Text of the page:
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Annotations

November 17, 2014

A friend said, “People who dog-ear pages should be shot.” Although I think he actually said something else, something with a more lingering death.

Dog-earring pages is one way to annotate books, among others we discussed last week. Also last week, L suggested I might memorize a Robert Frost poem, so down I went into the library annex for the collected poems.

Flipping through the book, I spotted handwriting, in ink, on facing pages. Beside a poem that goes …

The rain to the wind said,

“You push and I’ll pelt.”

They so smote the garden bed

That the flowers actually knelt,

And lay lodged—though not dead.

I know how the flowers felt.

… beside it was penned, “me.”

On the facing page beside a poem titled “Acceptance” was also penned, “me.” There’s a melancholy air to the whole thing—that someone would write “me” in a book not his own beside two poems full of sighs.

I imagine a deliberate hand moving the pen, but the possibilities for his troubles are endless and defy consideration. From just two letters written twice I divine the writer is older.

I sense the “me” was not so tightly held as it might have been earlier in life. I imagine there was an interior activity rather than a reaching out to future readers of the book.

Then, I saw in the Mini Book Sale a copy of “Falling upward: a spirituality for the two halves of life.” I remember when the library’s copy arrived, but I couldn’t recall reading it.

I may well have put it down at the time for the same reasons I almost did again. It is a Christian and Catholic book, with beliefs and viewpoints I don’t share, although I am quite familiar and even conversant with them.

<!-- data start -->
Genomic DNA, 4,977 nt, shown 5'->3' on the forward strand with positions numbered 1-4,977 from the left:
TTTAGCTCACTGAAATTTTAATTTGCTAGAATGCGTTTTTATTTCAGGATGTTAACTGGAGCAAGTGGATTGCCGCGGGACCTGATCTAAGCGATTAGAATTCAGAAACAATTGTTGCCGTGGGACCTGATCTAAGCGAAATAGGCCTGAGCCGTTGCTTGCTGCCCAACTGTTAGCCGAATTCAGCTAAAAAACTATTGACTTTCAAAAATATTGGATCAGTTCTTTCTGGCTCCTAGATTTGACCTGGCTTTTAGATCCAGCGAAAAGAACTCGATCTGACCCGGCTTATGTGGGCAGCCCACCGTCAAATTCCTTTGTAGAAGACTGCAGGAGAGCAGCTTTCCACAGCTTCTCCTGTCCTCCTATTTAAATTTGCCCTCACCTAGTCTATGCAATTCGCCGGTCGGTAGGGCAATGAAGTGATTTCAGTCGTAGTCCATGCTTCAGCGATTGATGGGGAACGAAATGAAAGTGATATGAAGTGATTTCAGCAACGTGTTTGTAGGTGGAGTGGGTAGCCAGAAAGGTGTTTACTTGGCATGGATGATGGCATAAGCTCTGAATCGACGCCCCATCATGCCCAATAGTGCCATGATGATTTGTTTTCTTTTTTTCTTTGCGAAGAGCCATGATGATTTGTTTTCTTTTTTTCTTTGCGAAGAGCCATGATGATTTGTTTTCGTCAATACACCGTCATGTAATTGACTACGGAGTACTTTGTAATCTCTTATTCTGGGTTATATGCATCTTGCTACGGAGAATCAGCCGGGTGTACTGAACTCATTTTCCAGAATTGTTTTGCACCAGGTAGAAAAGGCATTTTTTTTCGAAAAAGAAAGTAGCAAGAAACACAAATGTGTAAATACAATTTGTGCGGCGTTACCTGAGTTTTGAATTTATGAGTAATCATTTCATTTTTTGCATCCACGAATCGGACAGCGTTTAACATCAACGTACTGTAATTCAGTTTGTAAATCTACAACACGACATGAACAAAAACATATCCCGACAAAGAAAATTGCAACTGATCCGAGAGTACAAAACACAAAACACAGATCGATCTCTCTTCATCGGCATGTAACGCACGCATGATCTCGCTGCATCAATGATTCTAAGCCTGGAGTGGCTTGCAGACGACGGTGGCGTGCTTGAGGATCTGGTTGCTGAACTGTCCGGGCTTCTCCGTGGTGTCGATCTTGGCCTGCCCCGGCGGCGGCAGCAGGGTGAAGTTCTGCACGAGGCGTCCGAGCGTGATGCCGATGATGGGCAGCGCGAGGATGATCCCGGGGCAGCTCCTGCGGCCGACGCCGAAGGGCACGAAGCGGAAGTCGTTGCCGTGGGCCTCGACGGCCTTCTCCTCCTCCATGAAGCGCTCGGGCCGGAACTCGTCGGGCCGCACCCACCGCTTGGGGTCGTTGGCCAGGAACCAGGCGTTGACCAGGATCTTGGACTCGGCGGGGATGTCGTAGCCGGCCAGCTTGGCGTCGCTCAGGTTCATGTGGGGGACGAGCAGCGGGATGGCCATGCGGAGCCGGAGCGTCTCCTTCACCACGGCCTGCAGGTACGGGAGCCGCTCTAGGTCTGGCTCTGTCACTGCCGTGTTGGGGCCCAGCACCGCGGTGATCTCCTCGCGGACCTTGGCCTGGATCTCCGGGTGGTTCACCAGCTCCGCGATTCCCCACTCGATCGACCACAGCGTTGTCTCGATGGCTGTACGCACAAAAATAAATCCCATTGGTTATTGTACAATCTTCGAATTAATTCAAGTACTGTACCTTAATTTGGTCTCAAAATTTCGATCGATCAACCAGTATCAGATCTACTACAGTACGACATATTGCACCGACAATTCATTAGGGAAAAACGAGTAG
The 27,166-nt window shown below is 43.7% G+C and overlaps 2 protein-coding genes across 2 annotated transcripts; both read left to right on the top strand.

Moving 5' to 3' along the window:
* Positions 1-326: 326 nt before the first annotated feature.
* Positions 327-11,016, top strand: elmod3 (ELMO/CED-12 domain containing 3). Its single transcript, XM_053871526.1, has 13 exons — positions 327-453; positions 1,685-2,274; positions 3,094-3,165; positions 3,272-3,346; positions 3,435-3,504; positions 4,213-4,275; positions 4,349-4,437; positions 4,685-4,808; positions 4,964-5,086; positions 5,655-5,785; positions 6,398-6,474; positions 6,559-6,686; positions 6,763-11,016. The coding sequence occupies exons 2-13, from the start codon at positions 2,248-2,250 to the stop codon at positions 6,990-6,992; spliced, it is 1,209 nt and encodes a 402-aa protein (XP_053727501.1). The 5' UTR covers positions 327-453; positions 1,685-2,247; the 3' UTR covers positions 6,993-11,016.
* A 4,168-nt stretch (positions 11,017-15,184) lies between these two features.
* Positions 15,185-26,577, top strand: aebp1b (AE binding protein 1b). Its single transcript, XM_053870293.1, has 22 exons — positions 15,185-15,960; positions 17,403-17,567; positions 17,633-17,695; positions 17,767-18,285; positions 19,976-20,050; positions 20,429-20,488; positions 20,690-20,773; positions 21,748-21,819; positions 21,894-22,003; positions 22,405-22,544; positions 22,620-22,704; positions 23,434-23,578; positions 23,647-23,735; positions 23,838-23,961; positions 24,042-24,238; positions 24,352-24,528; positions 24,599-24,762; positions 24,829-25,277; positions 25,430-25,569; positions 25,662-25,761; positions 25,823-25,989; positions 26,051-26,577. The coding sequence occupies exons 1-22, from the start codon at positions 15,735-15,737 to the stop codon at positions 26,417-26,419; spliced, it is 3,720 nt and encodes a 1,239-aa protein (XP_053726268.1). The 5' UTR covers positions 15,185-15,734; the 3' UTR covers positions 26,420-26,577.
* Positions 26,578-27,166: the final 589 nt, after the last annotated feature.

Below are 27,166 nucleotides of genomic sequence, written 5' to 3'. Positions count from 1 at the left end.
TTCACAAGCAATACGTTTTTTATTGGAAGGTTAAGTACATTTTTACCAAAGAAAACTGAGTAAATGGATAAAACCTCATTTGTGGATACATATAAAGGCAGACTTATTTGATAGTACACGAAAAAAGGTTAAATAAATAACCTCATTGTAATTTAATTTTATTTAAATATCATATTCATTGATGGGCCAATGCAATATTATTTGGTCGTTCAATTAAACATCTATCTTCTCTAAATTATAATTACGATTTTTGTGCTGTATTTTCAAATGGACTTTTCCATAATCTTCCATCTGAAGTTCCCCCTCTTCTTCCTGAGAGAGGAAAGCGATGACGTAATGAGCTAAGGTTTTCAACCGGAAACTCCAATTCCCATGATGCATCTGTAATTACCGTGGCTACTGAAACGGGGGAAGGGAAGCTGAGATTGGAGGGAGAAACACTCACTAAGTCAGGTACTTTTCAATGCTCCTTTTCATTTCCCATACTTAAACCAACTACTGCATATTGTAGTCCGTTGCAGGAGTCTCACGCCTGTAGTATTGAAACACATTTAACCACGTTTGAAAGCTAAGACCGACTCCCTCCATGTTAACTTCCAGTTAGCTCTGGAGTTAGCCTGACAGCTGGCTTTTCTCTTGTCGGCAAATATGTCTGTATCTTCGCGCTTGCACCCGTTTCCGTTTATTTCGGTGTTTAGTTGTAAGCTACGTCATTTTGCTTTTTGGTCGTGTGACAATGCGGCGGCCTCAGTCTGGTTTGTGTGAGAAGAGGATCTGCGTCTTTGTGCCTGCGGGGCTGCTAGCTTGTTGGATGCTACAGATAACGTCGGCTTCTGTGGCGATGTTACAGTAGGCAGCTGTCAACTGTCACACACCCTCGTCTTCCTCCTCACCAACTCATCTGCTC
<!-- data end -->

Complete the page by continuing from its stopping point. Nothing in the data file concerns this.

I couldn’t put the book down for good, kept reaching for it again. The author, Father Richard Rohr, a Franciscan from New Mexico, has many wise things to say about how our experience of life changes—and well it should change—as we mature.

Beside the Mini Book Sale is the New Book Shelf. I have three things from there. You know how it happens when all your requests arrive at once.

A very fun book is “What if? : serious scientific answers to absurd hypothetical questions,” by Randall Munroe, the creator of the xkcd.com webcomic site. His stick figure cartoons about “science, technology, language, and love” are witty and smart, and this book includes some seriously researched answers to strange questions from his fans.

Munroe is a former robot scientist with NASA, so he has the stuff to provide these answers.

Another book by a popular scientist is “The Sense of style: the thinking person’s guide to writing in the 21^st century” by Steven Pinker. Pinker published an article recently in The Chronicle of Higher Education titled “Why academics stink at writing.”

Who could resist? Which led to his book, a larger treatment of the problem and a delightful search for clarity in self-expression.

Last, an irresistible title: “In search of the perfect loaf” by Samuel Fromartz. It’s not a bread book in the way of “The Village Baker” by Joe Ortiz or “My Bread” by Jim Lahey or “Tartine Bread” by Chad Robertson.

Fromartz cites these experts and others in his search to understand the technology of bread. He begins with the perfect assignment for a home baker longing to make a good baguette: He becomes an embedded reporter in a Paris boulangerie.

The next four years provide the book’s subtitle: “a home baker’s odyssey.” It’s winter—time for a warm kitchen.

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